The main advantage of preparing microgels in microfluidic devices is the fact that the droplets formed by the device have the same size. Thus, the size distribution of the microgels is very narrow, and it can also easily be tailored by changing the settings of the microfluidics device. In addition to single emulsion microchips, the multiple emulsion microchips can also be used to generate microgels inside microgels. This report aims to summarise and review studies where they have used single emulsion droplet-based microfluidics to synthesize microgels. There are two techniques mainly used to generate droplets, i.e. flow-focusing and T-junction. The droplets can be manipulated inside the microfluidic channels and can be directed to chambers where they can be heated and exposed to UV light to initiate polymerization inside droplets [5,6].

There are two main methods used to convert droplets into microgels depending upon the use of the material [7]. Firstly, a small monomer, cross-linker and initiator are mixed within the droplet. The initiator is activated with the help of UV light and heat, which initiates the polymerization of the monomer and the crosslinker. The monomer forms the polymer chains, and the crosslinker links the chains together to form the microgel. Secondly, a larger monomer(s) or cross-linker(s) that are sometimes also called macromonomer or macro cross-linker are mixed with the initiator. A more generic term to use for both type of molecules is pre-polymers. Then by application of UV or heat, the initiator is activated, which initiates the polymerization, and the microgel is formed. For example, Seiffert et al. [8] generated droplets of polymerised materials using a flow-focusing device and directed them to a channel where they were exposed to intense UV light. The concept of polymerization inside miniaturised systems has been studied intensively, and different strategies have been used to generate droplets of polymerised materials in the form of microgels [7,8]. Additional properties can be imparted into the microgels by embedding functional materials into microgels. Thermo-responsive microgels can be added with nanoparticles, quantum dots etc., but these functional materials do not affect the thermo-responsive behaviour of the microgels. Such as enzymes were loaded with microgels, and there were no responsive problems found with microgels [9]. On the other hand, the voids were added to the microgel, and these were found to be worked efficiently [10].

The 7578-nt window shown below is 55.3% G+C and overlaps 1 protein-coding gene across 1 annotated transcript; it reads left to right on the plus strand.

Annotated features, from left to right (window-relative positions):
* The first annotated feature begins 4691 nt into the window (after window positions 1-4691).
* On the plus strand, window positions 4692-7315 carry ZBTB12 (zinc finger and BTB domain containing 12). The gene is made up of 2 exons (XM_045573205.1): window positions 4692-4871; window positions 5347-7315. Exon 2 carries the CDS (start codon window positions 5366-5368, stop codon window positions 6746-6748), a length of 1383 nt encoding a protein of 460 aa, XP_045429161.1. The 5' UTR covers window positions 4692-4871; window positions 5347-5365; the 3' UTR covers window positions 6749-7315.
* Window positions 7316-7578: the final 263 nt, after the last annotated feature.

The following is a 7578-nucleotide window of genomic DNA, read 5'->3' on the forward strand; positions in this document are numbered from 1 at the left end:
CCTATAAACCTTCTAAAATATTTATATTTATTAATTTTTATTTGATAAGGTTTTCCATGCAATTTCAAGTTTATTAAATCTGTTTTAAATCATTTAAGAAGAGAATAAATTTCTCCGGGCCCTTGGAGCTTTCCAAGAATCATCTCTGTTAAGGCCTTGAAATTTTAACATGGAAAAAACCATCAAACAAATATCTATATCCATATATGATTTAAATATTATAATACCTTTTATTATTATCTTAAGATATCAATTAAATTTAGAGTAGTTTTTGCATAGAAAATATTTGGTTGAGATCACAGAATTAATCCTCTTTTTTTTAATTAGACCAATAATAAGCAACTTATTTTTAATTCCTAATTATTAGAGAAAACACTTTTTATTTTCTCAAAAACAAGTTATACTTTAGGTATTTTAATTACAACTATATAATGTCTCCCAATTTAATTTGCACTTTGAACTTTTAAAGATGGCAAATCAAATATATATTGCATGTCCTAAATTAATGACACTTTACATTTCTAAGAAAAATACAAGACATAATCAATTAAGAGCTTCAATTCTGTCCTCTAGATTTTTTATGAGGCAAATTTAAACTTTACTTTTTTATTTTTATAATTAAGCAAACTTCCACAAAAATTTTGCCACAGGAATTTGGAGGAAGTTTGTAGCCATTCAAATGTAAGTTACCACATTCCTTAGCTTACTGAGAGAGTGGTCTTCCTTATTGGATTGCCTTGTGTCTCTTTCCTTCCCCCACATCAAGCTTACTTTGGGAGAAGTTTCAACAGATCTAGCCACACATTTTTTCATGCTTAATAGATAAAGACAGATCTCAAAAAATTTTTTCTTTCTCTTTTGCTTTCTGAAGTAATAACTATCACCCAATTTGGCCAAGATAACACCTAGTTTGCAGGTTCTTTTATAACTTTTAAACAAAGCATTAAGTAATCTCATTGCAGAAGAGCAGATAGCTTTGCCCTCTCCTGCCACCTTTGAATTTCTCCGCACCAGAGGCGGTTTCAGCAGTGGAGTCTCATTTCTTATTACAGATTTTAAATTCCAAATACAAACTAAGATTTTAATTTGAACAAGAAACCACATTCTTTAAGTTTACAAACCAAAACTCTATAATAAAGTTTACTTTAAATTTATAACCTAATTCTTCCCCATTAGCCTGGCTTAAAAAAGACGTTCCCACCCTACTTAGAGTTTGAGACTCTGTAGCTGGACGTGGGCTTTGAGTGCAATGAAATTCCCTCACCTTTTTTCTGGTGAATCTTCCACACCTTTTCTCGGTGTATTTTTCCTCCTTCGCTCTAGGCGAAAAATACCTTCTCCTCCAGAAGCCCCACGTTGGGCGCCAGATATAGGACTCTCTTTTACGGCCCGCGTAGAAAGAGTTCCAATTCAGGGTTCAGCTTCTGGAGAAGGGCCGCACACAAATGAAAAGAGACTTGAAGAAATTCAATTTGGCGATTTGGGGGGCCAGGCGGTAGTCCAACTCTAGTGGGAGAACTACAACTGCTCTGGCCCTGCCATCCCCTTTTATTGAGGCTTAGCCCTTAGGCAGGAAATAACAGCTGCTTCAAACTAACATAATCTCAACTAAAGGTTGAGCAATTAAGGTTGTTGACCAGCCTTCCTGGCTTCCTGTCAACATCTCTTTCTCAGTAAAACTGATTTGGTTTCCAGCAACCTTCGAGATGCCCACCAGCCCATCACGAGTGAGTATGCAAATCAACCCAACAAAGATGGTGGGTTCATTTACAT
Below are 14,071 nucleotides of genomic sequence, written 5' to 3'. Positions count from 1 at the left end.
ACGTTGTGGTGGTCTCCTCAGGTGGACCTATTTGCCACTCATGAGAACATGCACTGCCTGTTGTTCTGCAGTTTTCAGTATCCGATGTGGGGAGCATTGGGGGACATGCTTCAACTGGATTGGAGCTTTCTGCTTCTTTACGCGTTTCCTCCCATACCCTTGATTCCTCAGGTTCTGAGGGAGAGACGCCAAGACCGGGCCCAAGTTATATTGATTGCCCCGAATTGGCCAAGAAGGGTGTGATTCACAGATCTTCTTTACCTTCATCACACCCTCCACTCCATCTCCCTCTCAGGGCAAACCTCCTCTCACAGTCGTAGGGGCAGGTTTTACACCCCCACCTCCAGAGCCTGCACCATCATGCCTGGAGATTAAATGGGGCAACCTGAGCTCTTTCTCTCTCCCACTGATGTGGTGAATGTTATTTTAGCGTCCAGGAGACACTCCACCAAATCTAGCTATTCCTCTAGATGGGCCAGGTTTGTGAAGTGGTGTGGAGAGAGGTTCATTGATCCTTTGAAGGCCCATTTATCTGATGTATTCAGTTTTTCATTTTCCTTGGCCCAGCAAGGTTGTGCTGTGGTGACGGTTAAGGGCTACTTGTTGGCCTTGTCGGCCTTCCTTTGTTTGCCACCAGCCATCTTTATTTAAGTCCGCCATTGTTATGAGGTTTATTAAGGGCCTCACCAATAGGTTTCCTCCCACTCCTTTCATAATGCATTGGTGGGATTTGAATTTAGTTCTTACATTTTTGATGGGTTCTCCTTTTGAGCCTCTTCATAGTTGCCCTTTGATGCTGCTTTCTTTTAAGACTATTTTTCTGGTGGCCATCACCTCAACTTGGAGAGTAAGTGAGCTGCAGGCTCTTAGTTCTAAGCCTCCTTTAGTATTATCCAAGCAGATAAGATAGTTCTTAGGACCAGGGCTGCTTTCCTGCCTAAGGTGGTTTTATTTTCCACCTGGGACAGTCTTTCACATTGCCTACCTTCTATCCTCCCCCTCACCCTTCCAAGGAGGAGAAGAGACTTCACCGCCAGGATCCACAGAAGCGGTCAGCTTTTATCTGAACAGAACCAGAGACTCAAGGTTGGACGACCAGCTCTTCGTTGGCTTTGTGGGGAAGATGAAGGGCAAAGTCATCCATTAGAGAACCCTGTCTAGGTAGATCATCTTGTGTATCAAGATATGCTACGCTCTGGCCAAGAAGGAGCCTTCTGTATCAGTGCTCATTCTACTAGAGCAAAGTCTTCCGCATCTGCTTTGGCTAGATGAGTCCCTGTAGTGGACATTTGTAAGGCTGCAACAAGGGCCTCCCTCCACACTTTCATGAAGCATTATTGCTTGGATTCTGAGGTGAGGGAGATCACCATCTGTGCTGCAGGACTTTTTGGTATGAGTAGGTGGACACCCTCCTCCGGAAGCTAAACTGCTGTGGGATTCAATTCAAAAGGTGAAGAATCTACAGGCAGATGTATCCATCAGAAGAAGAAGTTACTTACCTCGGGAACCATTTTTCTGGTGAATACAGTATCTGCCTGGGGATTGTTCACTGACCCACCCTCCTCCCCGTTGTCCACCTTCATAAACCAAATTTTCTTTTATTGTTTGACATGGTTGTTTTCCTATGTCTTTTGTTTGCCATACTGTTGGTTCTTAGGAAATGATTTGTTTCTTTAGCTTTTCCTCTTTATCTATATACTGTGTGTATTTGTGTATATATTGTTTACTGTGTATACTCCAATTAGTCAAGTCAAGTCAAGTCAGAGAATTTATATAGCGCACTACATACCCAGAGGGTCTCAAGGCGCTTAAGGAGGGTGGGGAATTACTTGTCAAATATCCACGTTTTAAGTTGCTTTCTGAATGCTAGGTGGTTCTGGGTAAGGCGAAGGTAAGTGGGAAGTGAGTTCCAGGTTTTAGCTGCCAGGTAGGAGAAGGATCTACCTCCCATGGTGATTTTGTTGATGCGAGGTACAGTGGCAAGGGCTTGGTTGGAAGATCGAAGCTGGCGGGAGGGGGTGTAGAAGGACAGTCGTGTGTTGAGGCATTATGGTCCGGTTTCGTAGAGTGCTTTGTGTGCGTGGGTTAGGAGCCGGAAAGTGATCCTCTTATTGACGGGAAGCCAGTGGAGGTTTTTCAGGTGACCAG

Despite having all the persuasive techniques, the polymerisation inside droplets is difficult with some polymers. Pre-polymer can be more useful, which can provide microgels in one step. The droplets can be made from macromolecular precursors, and then these droplets can be solidified using UV light. There are a couple of successful approaches which have produced microgels from pre-polymers [11-13]. Pre-polymers are very useful as they can be prepared separately, and functional materials can also be introduced into the precursor solutions; therefore, they can provide 100% efficiency in the microfluidic systems. Future work must relate to the formation of smart microgels or stimuli response microgels which have the properties to shrink and swell. These smart microgels must allow the drugs delivery at targeted tissues with the change in external stimuli like temperature. The release of drugs could be very useful to treat specific diseases such as tumours. Therefore, microgels have the potential to retain functional materials inside its polymeric network and can have very vast applications in the field of drug delivery.


We thank the funding from the Economic and Social Research Council UK (ES/S000208/1).


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© 2019 Sammer-ul Hassan. This is an open access article distributed under the terms of the Creative Commons Attribution License , which permits unrestricted use, distribution, and build upon your work non-commercially.